SAMPANG, Indonesia — The problems began shortly after Tajul Muluk, a Shiite cleric, opened a boarding school in 2004. The school, in a predominantly Sunni Muslim part of East Java, raised local tensions, and in 2006 it was attacked by thousands of villagers. When a mob set fire to the school and several homes last December, many Shiites saw it as just the latest episode in a simmering sectarian conflict — one that they say has been ignored by the police and exploited by Islamists purporting to preserve the purity of the Muslim faith.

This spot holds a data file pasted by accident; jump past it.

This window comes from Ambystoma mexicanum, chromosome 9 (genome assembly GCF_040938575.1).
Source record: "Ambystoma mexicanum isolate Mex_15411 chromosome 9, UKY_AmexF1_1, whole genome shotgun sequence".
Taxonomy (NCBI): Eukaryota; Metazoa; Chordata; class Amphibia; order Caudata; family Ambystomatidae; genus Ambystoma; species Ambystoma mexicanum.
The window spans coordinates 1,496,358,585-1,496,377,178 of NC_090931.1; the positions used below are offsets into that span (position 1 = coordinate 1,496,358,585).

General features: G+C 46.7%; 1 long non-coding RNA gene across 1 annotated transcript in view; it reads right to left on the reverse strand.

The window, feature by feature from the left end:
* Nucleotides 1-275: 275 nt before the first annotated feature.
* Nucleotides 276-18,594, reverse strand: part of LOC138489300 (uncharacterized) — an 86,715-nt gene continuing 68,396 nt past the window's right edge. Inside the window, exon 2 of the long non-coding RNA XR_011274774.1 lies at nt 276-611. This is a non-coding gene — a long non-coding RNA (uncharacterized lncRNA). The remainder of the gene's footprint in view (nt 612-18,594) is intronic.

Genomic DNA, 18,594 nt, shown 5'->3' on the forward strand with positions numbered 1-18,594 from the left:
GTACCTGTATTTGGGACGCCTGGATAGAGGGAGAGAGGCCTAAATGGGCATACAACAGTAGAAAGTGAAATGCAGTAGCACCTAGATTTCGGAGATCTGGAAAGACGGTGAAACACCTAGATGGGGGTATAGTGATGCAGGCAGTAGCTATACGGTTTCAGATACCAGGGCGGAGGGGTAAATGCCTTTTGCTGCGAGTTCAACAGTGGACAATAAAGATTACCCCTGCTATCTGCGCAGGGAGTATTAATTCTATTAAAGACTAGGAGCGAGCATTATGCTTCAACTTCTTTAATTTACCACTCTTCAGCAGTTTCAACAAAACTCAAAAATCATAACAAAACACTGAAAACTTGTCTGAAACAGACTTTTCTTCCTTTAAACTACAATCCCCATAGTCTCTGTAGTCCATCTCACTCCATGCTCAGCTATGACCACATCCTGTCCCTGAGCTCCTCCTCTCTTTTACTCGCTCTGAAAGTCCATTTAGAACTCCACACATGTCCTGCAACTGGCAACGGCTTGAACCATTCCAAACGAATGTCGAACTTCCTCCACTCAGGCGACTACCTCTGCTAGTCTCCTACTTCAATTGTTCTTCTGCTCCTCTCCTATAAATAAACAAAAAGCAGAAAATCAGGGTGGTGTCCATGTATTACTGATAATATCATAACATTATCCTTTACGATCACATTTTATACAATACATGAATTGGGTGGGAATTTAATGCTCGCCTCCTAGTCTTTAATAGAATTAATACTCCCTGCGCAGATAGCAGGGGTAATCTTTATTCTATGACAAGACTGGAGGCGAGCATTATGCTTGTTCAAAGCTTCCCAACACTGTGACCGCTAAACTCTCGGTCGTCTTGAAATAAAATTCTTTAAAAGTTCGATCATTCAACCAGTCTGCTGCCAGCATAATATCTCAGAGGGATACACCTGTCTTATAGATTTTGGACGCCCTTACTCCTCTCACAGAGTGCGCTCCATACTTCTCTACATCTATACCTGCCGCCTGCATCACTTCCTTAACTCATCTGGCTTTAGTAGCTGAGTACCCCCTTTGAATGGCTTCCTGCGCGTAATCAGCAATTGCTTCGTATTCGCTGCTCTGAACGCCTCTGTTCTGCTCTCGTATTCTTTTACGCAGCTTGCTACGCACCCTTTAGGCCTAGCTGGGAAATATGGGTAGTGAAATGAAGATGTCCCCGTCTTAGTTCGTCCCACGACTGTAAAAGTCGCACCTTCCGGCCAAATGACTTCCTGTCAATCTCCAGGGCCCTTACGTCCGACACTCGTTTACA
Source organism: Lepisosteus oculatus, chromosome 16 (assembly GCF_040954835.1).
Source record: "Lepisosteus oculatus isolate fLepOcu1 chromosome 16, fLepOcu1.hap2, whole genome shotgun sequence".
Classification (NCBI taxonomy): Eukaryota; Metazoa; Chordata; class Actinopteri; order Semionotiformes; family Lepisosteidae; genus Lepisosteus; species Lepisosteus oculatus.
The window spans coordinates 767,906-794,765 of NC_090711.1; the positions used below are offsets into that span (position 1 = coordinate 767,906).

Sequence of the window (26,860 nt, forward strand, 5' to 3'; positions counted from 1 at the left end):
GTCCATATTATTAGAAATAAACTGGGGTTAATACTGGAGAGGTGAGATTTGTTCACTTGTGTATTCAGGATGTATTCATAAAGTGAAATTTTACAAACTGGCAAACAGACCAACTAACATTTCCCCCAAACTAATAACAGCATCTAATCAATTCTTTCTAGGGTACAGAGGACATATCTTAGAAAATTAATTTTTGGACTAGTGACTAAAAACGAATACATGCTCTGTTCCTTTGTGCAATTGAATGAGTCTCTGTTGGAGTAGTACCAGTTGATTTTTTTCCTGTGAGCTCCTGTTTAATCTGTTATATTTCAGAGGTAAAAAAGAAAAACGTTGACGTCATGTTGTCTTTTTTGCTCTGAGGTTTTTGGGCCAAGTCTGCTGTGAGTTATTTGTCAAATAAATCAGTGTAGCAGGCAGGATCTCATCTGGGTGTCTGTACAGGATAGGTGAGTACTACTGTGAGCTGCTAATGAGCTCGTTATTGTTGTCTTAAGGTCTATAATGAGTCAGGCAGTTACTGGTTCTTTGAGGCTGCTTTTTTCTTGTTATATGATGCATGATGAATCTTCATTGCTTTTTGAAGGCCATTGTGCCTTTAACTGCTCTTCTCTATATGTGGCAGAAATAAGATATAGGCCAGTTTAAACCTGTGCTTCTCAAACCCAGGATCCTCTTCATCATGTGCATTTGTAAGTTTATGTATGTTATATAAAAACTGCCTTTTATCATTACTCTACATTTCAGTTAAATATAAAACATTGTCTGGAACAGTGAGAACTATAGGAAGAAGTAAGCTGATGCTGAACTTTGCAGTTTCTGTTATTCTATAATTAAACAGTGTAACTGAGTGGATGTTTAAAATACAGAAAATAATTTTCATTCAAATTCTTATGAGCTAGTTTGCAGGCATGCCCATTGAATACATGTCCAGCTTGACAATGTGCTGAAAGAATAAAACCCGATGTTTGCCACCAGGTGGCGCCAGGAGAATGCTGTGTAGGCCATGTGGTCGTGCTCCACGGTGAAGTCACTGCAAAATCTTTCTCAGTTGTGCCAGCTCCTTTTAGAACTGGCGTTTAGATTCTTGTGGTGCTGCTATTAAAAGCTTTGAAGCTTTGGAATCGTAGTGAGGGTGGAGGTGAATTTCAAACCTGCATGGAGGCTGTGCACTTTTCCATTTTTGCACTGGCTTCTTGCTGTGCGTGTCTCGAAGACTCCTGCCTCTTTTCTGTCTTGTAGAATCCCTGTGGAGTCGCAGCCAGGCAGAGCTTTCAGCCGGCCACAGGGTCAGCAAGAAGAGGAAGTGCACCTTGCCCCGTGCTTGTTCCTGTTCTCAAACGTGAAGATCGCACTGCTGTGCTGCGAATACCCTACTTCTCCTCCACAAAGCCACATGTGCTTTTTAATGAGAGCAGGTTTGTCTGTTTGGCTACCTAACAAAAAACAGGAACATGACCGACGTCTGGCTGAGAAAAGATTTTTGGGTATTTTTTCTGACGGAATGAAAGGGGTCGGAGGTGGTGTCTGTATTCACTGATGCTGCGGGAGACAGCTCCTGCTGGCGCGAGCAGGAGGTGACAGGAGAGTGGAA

Indonesia, the world’s most populous Muslim-majority country, has long been considered a place where different religious and ethnic groups can live in harmony and where Islam can work with democracy.
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